Blog Hosting — Searching an Ultimate Home for Your Blog
Blog hosting is just like your virtual home in the cyberspace. The entire infrastructure, plus the blog platform, is what your home is made of. Most people have preference for one over another.
For instance, when it comes to blog platform, a lot of people who prefer WordPress won’t think twice when they are about to start a new blog. Movable Type may slightly involve a steeper learning curve, in their opinion.
Contrarily, Movable Type fans think WordPress is a bit less flexible. One would not want to quit using the platform of their choice and move to another one.
For blog hosting, it is more forgivable because they are just computers connected to the Internet. Some people prefer Linux hosting while others choose Windows but most likely hosting users won’t be able to tell the difference at all unless they have to connect to the server directly to maintain the server from the command line interface.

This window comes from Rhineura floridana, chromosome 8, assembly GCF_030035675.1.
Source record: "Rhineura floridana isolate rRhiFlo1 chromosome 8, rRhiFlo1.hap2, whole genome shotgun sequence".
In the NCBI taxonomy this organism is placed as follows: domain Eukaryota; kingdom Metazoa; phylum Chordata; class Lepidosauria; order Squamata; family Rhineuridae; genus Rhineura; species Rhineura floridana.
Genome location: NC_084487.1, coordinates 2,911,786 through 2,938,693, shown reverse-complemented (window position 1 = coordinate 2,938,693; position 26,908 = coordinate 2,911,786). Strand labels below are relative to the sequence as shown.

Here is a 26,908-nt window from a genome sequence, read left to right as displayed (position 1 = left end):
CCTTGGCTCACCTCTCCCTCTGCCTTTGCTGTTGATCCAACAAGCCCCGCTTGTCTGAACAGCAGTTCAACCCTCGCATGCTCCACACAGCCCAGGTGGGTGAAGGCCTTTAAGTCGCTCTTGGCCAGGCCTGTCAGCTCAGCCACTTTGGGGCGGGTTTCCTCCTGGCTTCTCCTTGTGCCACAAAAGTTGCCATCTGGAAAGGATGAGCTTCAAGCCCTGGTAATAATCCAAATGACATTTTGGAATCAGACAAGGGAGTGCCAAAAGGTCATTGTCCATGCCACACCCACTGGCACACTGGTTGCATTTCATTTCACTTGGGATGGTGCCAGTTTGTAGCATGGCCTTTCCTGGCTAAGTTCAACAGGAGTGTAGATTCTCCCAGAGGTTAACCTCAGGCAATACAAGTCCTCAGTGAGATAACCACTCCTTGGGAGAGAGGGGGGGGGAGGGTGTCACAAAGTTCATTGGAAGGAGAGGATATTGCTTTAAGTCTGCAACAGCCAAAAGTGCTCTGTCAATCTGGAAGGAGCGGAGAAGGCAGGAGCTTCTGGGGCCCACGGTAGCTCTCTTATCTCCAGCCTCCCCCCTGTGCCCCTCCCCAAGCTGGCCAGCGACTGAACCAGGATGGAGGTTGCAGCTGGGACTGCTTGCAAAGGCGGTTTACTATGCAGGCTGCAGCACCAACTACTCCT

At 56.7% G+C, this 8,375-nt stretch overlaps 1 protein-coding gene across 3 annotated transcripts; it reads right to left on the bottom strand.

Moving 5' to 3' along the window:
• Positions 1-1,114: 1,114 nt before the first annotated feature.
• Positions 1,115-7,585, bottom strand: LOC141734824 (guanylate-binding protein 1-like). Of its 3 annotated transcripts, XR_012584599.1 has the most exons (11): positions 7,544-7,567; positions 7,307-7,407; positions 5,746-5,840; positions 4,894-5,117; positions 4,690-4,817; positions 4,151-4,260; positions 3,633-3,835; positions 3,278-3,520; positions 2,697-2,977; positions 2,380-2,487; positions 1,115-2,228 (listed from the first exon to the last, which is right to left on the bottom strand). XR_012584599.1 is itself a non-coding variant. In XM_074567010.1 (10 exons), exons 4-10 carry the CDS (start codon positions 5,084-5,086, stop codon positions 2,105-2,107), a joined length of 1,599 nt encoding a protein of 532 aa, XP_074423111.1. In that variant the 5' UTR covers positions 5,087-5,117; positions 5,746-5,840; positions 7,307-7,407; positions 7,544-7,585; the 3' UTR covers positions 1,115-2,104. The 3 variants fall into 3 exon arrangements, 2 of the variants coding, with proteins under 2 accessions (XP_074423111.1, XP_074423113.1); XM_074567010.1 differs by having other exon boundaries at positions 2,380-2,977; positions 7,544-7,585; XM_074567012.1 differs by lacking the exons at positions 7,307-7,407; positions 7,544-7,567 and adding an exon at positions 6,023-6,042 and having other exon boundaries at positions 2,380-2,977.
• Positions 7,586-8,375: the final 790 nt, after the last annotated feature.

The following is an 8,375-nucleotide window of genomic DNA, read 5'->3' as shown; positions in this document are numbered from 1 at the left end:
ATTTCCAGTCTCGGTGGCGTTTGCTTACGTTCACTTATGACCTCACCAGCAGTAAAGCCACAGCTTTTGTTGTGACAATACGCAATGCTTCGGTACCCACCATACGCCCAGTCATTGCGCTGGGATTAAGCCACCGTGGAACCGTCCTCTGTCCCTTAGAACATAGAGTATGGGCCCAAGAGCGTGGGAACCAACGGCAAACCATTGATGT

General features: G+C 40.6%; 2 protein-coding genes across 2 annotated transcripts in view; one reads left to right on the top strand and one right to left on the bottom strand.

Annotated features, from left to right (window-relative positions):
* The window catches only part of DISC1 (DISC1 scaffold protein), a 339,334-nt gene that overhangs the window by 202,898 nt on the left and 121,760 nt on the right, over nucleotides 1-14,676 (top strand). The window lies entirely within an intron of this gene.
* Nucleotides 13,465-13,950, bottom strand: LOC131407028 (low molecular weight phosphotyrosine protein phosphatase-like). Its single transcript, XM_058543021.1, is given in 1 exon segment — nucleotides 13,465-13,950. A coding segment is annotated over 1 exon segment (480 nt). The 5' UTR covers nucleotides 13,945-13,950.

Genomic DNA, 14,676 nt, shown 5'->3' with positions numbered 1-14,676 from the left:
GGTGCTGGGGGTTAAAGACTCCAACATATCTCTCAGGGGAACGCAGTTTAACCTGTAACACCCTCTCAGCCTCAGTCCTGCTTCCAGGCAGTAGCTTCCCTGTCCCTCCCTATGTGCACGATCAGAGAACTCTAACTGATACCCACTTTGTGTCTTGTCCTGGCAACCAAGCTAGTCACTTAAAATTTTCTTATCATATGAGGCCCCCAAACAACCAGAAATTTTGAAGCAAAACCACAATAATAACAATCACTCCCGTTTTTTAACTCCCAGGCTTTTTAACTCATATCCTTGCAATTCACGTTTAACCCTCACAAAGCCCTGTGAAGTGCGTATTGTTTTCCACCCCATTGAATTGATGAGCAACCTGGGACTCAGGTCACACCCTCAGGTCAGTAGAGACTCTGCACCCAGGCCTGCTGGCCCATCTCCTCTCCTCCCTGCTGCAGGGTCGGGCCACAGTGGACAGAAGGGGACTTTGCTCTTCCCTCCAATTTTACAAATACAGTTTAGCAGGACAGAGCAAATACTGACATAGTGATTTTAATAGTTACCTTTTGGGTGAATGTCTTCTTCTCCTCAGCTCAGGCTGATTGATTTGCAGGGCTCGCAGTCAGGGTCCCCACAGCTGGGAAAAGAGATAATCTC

Blog hosting providers usually provide web administration interface. This is easy to learn and operate.
However, for power users, they take up memory and processing resources, not to mention that they are possibly at a higher risk to be exploited, from security standpoint.
Most bloggers start with shared hosting and then move to yet another, but better, shared hosting if one company happens to disappoint them. Only when they have grown their traffic level to a point that shared hosting can’t handle it — or the blog hosting company tells them to upgrade or go away — they consider to move to virtual private server (VPS) or dedicated server.